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Full Version: The Injections That Do Not Require a Needle
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Pain during vaccination and fear of needles could completely disappear in the near future, writes MIT news.

Scientists at MIT have constructed a device by which the content of the vaccine is injected under the skin of the patient without the use of hypodermic needles. Simply put, it is a device that injects contents of vaccines by “jet" drive, without causing any pain. The advantage of this invention is that it can inject different amounts of vaccine at different depths.

Less Accidental Injuries

Scientists say the invention, along with many other benefits, can help prevent accidental injuries that occur daily handling with needles. U.S. Centers for Disease Control and Prevention estimates that hospital staff accidentally injures with needles of various vaccines even 385 000 times a year. Of course, in most cases it is only a tiny prick, but with this large number of accidental puncture there is a significant risk of transmission of certain serious diseases. From a multitude of other benefits should be noted that giving the vaccine without needles can significantly ease the life of people that have to be injected daily with medications such as insulin.

"If you have a fear of needles or must daily inject a drug, there is a good chance that you will sometimes avoid the prescribed treatment because of fear or discomfort," says Catherine Hogan, a scientist at MIT's Department of Mechanical Engineering and a member of the team that constructed this device. "We believe that this invention has an extraordinary potential in helping patients in overcoming phobias associated with medical needles," says Hogan.

Attempts To Replace The Needle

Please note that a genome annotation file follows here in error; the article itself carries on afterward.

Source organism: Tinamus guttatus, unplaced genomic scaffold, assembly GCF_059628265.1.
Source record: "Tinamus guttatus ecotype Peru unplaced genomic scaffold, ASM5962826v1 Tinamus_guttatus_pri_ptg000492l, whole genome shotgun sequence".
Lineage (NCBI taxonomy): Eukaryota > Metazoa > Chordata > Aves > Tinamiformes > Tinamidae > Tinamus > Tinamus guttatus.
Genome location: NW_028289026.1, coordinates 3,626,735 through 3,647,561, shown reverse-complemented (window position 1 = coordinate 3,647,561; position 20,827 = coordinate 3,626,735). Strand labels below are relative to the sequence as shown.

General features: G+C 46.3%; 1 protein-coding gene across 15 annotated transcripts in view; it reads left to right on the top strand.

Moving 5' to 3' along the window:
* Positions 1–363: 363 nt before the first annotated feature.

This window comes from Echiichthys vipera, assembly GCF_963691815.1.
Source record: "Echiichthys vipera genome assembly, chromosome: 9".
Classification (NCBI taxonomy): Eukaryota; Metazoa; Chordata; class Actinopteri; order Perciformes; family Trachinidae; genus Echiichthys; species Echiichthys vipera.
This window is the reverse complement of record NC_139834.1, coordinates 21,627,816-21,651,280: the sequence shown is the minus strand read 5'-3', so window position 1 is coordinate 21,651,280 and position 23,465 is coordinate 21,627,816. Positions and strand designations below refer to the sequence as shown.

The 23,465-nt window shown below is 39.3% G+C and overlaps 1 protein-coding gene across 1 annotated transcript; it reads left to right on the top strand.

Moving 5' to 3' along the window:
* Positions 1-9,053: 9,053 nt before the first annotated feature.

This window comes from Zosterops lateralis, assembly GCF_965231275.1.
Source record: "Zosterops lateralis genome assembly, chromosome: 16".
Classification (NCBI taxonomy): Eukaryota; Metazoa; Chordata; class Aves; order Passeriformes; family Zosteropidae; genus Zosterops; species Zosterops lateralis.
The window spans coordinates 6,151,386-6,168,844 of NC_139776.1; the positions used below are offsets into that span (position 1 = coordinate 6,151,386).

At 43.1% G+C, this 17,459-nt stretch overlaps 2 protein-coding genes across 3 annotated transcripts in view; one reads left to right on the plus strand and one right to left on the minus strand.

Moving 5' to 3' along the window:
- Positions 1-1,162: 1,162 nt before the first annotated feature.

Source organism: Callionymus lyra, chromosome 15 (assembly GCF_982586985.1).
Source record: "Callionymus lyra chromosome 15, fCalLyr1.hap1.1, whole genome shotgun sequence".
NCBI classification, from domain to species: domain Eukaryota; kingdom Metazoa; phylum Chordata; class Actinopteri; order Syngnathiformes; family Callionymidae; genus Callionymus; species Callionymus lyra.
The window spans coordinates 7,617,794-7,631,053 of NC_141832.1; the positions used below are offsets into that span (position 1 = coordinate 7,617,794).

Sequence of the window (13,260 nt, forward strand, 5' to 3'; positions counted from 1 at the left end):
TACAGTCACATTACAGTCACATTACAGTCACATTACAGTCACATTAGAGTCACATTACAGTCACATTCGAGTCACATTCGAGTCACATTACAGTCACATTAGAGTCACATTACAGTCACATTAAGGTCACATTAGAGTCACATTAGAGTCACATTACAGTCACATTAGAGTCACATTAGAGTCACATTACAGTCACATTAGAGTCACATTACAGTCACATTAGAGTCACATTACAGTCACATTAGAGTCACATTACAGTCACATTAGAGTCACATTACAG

In the past few decades, scientists have tried various alternatives to hypodermic needles. Nicotine patches, for example, release slowly the drug, which then enters the body through the skin. But the problem with this solution is that from the patch only molecules that are sufficiently small may be released, as they have to be able to pass through tiny holes in the skin (pores). By replacing the hypodermic needle with patch, the range of drugs that patients can receive is therefore significantly limited.

More recently, in medicine are increasingly being used "big" drugs based on proteins that scientists had to find more efficient ways to bring in patients organisms. One of these methods is the injection of jet injection, that is able to inject painlessly various types of drugs at high speeds under the skin. Although in today's market there are several similar devices, Hogan points out that each of them has some significant drawbacks.

The Entry Under The Skin

MIT team led by Professor Ian Hunter, unlike all the previous cases, constructed the jet injection which was able to inject different doses of drugs at different depths and all this in a very reliable manner. The basis of the device is a mechanism called Lorentz-force actuator - a small but extremely strong magnet surrounded by a coil of wire that is connected to the piston within the ampule filled with medicine. When the current is released through the device, it activates a magnetic field which then generates a force that ejects the drug through the nozzle out under very high pressure and at very high speed (the speed of drug ejection is close to the speed of sound). The nozzle through which the drug is "fired out" is as wide as the proboscis by which mosquito stings their victims.

The speed of injection of the drug can be controlled by the amount of current that is passed through the device. The injection process is usually carried out in two phases. In the first stage (high pressure phase), the device ejects the drug under extremely high pressure. This is necessary in order to inject the drug under the skin and in order to reach the desired depth. In the second stage (low pressure phase) in which the pressure is significantly lower, the drug will be expelled in a slow stream to be absorbed by surrounding tissues properly.
When testing the device, the researchers noticed that the quantity and depth of drug injection significantly depends on the skin type on which the device is used.

"If, for example, using this device we wish to vaccinate a child, it would be much less pressure than when they tried to inject the drug under adult skin," says Hogan, and continues, "we can easily control the pressure at which the drug is injected, and that's one of the biggest advantages of this device. "